Last year when my family and I spent Christmas in Paris I was taken with the Christmas Markets. These are hundreds of pretty white wooden sheds owned by individual vendors each selling something different. In Paris, the items were beautiful, useful and of quality. It was a delight with all the Christmas lights around and the soft sound of Christmas carols playing in the background. You could stroll through them with a cup of vin chaud (hot wine) or steaming thick hot chocolate. Strolling through it was beautiful, festive and even romantic.
So as I made my way to Rome this year with great anticipation for the Christmas market at Piazza Navona. I’d heard it was the best Christmas market in Rome. And knowing Rome, I was expecting it to be absolutely fabulous. Sometimes, it’s amazing how disappointed one can be.
Piazza Navona is one of Rome’s most beautiful and famous piazza and it was full of brown, shabby wooden sheds and to my disappointment they were filled with mostly junk. There were sheds with cheap carnival toys, very old and worn stuffed animals, giant bundles of inflated balloons of all shapes and sizes (that had nothing to do with Christmas) and touristy trash like key chains and miniature tea cups – again none of this had anything to do with Christmas. The sheds were not just filled with this junk, but spilled out onto the piazza to double the size of their shed.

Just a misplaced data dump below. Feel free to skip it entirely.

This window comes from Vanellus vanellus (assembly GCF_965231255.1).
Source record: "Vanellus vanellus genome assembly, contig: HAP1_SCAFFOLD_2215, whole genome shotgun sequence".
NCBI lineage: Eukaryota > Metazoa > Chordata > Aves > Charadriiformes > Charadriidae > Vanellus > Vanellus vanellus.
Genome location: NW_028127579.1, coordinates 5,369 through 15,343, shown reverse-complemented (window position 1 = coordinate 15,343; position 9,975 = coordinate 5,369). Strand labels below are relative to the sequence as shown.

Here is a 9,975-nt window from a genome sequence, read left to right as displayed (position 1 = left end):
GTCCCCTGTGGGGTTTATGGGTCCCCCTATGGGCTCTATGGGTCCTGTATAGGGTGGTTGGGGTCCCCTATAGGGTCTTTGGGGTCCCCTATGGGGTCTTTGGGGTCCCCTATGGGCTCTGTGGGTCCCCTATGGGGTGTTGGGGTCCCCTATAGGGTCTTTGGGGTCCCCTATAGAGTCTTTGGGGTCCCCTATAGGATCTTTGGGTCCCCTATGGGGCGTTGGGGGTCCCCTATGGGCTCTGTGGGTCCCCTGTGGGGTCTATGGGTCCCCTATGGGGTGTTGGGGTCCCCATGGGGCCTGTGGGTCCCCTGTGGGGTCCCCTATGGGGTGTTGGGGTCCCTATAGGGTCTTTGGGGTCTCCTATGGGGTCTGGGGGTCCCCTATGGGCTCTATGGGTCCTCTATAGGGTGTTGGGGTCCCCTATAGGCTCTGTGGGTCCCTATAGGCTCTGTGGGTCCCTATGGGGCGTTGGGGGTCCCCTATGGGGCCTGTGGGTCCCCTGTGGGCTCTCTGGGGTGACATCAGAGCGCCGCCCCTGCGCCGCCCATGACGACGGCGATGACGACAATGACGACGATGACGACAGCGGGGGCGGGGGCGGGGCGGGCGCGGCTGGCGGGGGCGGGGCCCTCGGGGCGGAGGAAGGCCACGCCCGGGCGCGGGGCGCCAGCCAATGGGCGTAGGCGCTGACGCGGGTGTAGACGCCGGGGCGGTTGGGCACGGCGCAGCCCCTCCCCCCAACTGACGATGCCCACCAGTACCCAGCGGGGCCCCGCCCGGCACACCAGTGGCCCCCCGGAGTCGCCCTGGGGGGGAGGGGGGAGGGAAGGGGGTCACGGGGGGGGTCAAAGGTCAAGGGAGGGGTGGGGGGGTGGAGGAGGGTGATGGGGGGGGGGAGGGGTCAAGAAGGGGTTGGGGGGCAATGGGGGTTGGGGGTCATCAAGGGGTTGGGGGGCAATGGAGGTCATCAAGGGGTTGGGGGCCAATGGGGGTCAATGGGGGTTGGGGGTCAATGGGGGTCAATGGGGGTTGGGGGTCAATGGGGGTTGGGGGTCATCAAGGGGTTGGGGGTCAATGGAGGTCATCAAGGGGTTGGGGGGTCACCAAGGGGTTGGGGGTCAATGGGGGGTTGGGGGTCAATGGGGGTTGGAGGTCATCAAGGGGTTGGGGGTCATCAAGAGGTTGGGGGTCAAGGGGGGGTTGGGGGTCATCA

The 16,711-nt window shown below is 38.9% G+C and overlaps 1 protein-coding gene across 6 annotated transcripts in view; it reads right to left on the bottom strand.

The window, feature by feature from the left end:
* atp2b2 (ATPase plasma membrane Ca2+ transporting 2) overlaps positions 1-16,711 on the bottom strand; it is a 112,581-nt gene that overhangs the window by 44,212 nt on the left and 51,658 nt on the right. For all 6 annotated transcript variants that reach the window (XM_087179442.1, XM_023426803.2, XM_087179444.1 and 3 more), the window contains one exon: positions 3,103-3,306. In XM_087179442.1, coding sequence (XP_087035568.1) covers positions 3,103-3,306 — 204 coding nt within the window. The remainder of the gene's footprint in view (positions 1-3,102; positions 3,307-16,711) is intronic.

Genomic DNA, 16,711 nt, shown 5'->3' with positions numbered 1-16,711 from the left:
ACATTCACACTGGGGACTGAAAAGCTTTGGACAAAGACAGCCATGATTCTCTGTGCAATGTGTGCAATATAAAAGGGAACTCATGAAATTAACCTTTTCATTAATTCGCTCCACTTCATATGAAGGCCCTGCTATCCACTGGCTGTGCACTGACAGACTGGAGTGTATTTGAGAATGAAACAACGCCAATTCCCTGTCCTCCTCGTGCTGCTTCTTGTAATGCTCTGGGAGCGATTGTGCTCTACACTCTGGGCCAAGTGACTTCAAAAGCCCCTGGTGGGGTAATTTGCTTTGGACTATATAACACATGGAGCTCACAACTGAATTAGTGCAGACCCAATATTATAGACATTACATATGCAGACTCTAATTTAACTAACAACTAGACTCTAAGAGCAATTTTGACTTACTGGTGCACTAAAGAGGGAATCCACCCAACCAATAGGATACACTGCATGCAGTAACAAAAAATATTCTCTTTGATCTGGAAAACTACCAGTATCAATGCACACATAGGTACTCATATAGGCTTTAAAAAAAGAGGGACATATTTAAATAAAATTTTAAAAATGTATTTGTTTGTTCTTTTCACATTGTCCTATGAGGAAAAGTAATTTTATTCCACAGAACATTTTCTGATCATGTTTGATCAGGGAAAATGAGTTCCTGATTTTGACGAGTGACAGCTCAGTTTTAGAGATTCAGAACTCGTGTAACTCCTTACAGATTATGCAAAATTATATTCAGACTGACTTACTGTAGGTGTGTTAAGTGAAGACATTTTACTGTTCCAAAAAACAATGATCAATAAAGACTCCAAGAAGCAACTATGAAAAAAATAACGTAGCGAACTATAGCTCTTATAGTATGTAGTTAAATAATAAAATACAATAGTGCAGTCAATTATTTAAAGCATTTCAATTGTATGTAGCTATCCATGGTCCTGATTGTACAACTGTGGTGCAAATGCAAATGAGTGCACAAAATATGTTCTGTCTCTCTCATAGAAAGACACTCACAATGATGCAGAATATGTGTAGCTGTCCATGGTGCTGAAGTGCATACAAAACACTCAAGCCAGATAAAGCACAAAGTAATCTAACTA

There were carnival games, some you shoot, others you throw balls at and the prizes ranged from tiny plastic toys to rifles (I hope they were toys!) and giant stuffed gorillas about 5-feet tall! The Christmas Market at Piazza Navona is more of a carnival than a beautiful Christmas market experience.
In between, there were a few sheds with scarves, some beautiful glass Christmas ornaments, leather goods and nativity scenes. There were food vendors selling the traditional paninis and pizza to fresh giant donuts (that they put in the panini press to warm them up for you) and warm, sweet crepes. Unfortunately, these sheds were all overshadowed by the overflowing amount of junk and lack of Christmas lights or music.
As one would expect, nativity scenes in Rome are big. In fact, they’re collectable items. The vendors at the Christmas market sell them in pieces. You purchase the individual pieces and create your own nativity scene. There were tiny baby Jesus to large ones, sheep came in all sizes and colours as did wise men and mangers. I thought the prices were a bit expensive because when you bought all the pieces you wanted in the style and size you wanted, it would probably cost hundreds of dollars.
Beyond Piazza Navona, the streets of Rome are decorated with great style and class for the holiday season. If you ever come (and I highly, highly recommend it!), you’ll find this ancient city is the entre of the universe for a beautiful, peaceful Christmas experience. But if you happen to read those web-stories about the festive draw of Piazza Navona, don’t believe it for a moment!